prayer

Our community is the place in which we live Christ’s command, ‘Love one another’, and in striving to do this we experience both the support and the suffering which are part of our commitment to one another in faith.
(Constitutions 2a)

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St Thomas Aquinas

St. Thomas, in writing about prayer, speaks of ‘contemplare et contemplata alliis tradere’, passing on to others the fruits of our contemplation. A life of prayer is essential to nourish and sustain us in preaching the Gospel.

To foster a deeper relationship with God, sisters spend time apart each day in personal prayer. Our personal prayer lives are nourished by spiritual reading, the prayerful reading of Scripture and private recitation of the Office of Readings, and silent awareness of God’s presence.

Sisters also make an annual retreat and are encouraged to participate in days of recollection. Often communities will plan days of reflection together, spending time sharing their faith stories with one another.

Devotion to Mary the Mother of God is integral to our Dominican tradition. Legend attributes the development of the Rosary to St Dominic: he is often portrayed (sometimes with St Catherine) kneeling to receive the Rosary from Our Lady. We are encouraged to pray the Rosary to foster our life-long meditation on the Gospel.

It was said of St Dominic that he ‘spent the night speaking to God and the day speaking of God’, and he exhorted his brethren to do the same. Prayer and study were at the heart of Dominic’s life, nourishing one another. So too, they are at the heart of our lives, both as individuals and members of a community.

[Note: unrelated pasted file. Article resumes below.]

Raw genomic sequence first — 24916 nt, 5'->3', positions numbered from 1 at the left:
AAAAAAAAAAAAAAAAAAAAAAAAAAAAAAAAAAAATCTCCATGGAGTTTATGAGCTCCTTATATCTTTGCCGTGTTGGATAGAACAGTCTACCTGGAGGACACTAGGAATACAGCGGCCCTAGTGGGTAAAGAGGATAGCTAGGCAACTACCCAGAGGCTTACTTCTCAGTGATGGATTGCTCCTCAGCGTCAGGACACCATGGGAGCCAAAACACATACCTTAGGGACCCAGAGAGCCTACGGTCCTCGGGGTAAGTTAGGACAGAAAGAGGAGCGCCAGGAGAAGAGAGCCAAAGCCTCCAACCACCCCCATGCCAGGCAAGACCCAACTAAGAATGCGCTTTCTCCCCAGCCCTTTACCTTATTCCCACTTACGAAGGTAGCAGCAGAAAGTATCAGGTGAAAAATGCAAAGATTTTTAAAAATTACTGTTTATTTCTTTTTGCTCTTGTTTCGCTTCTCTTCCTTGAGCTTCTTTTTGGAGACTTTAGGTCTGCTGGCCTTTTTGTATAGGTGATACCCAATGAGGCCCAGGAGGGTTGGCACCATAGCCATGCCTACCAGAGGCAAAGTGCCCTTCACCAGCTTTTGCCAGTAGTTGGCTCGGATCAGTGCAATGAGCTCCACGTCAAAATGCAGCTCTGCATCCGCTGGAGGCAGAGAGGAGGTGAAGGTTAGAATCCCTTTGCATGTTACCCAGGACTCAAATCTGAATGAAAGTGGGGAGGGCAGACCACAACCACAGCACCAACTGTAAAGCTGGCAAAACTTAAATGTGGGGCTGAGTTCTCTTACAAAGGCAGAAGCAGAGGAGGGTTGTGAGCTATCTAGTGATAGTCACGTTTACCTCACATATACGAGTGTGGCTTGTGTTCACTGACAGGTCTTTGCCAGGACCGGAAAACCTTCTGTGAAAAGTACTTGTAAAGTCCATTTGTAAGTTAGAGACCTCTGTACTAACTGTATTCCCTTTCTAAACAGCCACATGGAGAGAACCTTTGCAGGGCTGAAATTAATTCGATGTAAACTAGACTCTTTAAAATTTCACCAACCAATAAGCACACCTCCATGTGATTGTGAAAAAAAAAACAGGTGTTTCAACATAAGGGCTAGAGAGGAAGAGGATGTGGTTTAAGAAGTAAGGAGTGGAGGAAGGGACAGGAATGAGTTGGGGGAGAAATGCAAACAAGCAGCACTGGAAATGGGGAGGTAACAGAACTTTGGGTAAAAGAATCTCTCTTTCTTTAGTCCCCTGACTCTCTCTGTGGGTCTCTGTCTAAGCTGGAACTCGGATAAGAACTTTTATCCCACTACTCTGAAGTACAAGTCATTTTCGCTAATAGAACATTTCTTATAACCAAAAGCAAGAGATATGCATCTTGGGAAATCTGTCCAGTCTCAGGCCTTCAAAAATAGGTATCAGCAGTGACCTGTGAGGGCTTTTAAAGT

St Catherine of Siena

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This is  the central question of one’s spiritual life – do we belong to the world with its boisterous demands, worries and vain promises of satisfaction or do we belong to God? St Catherine’s life proclaims to us that man’s deepest hunger for belonging and identity – ‘to see myself as I truly am’ is something only sated in the loving encounter and union with God Himself. In the ‘Cell of Self Knowledge,’ Catherine discovered her true self in the discovery of being the fruit of God’s pure love, as He tells her; ‘It was with Providence that I created you, and when I contemplated my creature in myself, I fell in love with the beauty of my Creation (Dialogue,135).Catherine’s rare gift to us then is a clear vision into the heart of our being – a glimpse of a God who delights in loving and forgiving, whose goodness we ourselves can taste and know in and through our struggle to find belonging, truth and happiness.